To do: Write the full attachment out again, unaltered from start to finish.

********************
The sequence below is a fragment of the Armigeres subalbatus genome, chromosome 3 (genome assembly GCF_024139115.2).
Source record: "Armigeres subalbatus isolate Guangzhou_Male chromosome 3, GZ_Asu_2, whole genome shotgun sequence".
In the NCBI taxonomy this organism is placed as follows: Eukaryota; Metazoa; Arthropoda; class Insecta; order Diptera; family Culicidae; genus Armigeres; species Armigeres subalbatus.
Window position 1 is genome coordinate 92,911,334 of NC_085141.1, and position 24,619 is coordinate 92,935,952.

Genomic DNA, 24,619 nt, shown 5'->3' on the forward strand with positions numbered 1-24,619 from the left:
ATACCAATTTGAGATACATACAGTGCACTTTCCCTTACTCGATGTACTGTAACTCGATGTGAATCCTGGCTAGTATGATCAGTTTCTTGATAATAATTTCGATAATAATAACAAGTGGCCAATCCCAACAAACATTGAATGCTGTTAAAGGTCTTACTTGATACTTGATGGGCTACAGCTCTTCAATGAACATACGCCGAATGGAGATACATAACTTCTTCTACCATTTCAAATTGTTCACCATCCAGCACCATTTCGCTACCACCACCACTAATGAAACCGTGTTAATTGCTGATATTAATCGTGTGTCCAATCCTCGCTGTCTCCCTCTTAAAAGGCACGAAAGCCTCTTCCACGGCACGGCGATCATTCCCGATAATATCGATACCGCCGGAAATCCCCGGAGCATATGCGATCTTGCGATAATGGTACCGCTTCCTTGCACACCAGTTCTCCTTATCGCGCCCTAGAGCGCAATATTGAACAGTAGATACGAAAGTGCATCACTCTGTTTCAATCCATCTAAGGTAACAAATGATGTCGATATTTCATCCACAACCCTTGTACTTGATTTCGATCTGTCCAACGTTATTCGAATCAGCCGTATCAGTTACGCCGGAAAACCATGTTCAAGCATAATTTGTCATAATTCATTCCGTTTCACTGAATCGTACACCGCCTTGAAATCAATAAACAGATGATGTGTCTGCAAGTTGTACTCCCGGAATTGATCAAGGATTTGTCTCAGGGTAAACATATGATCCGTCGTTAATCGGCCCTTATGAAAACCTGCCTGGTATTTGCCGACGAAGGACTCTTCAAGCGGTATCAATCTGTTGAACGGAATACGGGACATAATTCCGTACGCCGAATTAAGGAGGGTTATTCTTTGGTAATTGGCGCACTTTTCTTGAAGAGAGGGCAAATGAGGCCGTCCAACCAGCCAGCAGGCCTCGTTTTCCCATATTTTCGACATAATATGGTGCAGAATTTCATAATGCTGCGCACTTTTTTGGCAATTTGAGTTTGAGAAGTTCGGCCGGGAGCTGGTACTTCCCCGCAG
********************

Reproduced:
The sequence below is a fragment of the Armigeres subalbatus genome, chromosome 3 (genome assembly GCF_024139115.2).
Source record: "Armigeres subalbatus isolate Guangzhou_Male chromosome 3, GZ_Asu_2, whole genome shotgun sequence".
In the NCBI taxonomy this organism is placed as follows: Eukaryota; Metazoa; Arthropoda; class Insecta; order Diptera; family Culicidae; genus Armigeres; species Armigeres subalbatus.
Window position 1 is genome coordinate 92,911,334 of NC_085141.1, and position 24,619 is coordinate 92,935,952.

Genomic DNA, 24,619 nt, shown 5'->3' on the forward strand with positions numbered 1-24,619 from the left:
ATACCAATTTGAGATACATACAGTGCACTTTCCCTTACTCGATGTACTGTAACTCGATGTGAATCCTGGCTAGTATGATCAGTTTCTTGATAATAATTTCGATAATAATAACAAGTGGCCAATCCCAACAAACATTGAATGCTGTTAAAGGTCTTACTTGATACTTGATGGGCTACAGCTCTTCAATGAACATACGCCGAATGGAGATACATAACTTCTTCTACCATTTCAAATTGTTCACCATCCAGCACCATTTCGCTACCACCACCACTAATGAAACCGTGTTAATTGCTGATATTAATCGTGTGTCCAATCCTCGCTGTCTCCCTCTTAAAAGGCACGAAAGCCTCTTCCACGGCACGGCGATCATTCCCGATAATATCGATACCGCCGGAAATCCCCGGAGCATATGCGATCTTGCGATAATGGTACCGCTTCCTTGCACACCAGTTCTCCTTATCGCGCCCTAGAGCGCAATATTGAACAGTAGATACGAAAGTGCATCACTCTGTTTCAATCCATCTAAGGTAACAAATGATGTCGATATTTCATCCACAACCCTTGTACTTGATTTCGATCTGTCCAACGTTATTCGAATCAGCCGTATCAGTTACGCCGGAAAACCATGTTCAAGCATAATTTGTCATAATTCATTCCGTTTCACTGAATCGTACACCGCCTTGAAATCAATAAACAGATGATGTGTCTGCAAGTTGTACTCCCGGAATTGATCAAGGATTTGTCTCAGGGTAAACATATGATCCGTCGTTAATCGGCCCTTATGAAAACCTGCCTGGTATTTGCCGACGAAGGACTCTTCAAGCGGTATCAATCTGTTGAACGGAATACGGGACATAATTCCGTACGCCGAATTAAGGAGGGTTATTCTTTGGTAATTGGCGCACTTTTCTTGAAGAGAGGGCAAATGAGGCCGTCCAACCAGCCAGCAGGCCTCGTTTTCCCATATTTTCGACATAATATGGTGCAGAATTTCATAATGCTGCGCACTTTTTTGGCAATTTGAGTTTGAGAAGTTCGGCCGGGAGCTGGTACTTCCCCGCAG